I've been reading a bit about the Iraqi art scene, but you might as well go and see for yourself rather then have me just rehashing what i've read.

It's interesting, there seems to be/have been a quite strong art movement in Baghdad, drawing significantly from expressionism. I've mentioned I think before, the parallels that could be drawn between German expressionists in the early 20th century and expressionism in Iraq during the Saddam years. Although, of course, there are differences too. An artist learns how to survive, even in the harshest conditions, some perhaps learn how to save their souls from withering by speaking in images. Expressing emotion is often risky and if the risk of arrest is additional then maybe that is an insight into the heart of an artist, express and risk possible execution, or contain and risk suicide. The stories of these artists are as varied as anyone's, and seem to cover a subtle spectrum that at times ignores politics, and at other times can't escape it.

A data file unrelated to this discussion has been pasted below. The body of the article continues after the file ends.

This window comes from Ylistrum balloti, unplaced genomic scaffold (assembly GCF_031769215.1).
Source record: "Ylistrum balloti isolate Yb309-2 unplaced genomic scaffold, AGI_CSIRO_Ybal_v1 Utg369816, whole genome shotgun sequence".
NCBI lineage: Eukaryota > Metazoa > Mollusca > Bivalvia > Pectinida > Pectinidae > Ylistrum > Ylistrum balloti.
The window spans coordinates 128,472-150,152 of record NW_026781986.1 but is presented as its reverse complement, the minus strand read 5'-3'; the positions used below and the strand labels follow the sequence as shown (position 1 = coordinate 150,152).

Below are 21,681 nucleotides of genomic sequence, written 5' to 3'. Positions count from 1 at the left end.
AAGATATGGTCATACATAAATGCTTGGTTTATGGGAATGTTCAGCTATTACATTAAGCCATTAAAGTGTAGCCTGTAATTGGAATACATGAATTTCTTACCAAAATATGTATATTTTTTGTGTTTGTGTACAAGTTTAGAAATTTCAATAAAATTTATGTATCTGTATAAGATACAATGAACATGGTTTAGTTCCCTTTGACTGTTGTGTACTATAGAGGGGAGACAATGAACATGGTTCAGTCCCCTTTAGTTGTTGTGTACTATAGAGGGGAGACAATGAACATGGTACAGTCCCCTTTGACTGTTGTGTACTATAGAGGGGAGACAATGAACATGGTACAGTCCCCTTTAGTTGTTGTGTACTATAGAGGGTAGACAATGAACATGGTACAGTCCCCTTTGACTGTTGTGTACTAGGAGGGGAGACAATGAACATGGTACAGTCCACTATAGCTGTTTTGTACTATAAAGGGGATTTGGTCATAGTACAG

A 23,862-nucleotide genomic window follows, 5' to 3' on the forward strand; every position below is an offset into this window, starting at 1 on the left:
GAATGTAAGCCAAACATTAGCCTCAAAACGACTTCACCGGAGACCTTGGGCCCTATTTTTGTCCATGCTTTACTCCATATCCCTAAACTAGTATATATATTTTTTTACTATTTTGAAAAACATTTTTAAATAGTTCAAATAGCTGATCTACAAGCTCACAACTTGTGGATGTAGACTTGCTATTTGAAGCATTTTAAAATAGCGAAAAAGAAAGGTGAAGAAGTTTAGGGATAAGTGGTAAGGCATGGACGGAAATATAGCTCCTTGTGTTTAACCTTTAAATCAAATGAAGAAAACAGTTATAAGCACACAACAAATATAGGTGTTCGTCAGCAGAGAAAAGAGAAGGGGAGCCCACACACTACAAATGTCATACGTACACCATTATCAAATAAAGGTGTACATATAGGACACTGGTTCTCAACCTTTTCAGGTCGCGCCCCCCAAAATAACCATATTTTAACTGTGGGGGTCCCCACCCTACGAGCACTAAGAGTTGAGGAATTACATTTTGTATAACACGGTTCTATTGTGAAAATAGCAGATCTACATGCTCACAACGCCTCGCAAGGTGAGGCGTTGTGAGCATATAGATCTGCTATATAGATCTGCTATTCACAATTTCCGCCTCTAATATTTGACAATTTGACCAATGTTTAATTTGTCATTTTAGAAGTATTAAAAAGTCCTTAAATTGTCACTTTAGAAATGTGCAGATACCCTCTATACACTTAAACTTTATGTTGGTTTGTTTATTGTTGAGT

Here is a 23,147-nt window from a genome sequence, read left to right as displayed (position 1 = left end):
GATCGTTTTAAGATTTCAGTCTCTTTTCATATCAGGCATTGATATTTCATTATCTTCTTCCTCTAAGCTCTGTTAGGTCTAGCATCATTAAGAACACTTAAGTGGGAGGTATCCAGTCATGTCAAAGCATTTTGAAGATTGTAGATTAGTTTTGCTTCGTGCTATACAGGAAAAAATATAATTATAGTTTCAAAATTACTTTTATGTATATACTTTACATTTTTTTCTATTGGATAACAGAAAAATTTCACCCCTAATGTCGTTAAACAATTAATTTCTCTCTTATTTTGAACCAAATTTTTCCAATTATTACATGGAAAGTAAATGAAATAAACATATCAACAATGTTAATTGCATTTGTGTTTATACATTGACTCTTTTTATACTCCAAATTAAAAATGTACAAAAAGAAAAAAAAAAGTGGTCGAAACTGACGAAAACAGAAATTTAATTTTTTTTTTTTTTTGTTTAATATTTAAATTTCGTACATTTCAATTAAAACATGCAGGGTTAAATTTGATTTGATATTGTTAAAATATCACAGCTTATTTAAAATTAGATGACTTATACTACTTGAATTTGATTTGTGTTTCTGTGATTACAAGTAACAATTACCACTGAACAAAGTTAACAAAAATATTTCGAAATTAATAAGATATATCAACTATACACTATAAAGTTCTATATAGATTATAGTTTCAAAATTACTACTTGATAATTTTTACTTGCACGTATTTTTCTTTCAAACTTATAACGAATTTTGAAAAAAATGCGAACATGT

(And in case you wondered, those are 100% un-rehashed original Emigre thoughts).

Thursday, April 01, 2004

Another account from another lighting installer who went to Baghdad to install some light (in a TV studio).

And; Ihath seems to think she may be losing credibility, meanwhile I am loosing count of how many times i have linked to her blog. Ihath, your credibility rating just soared off the chart, i am giving up writing now, b'cos nothing compares, nothing u...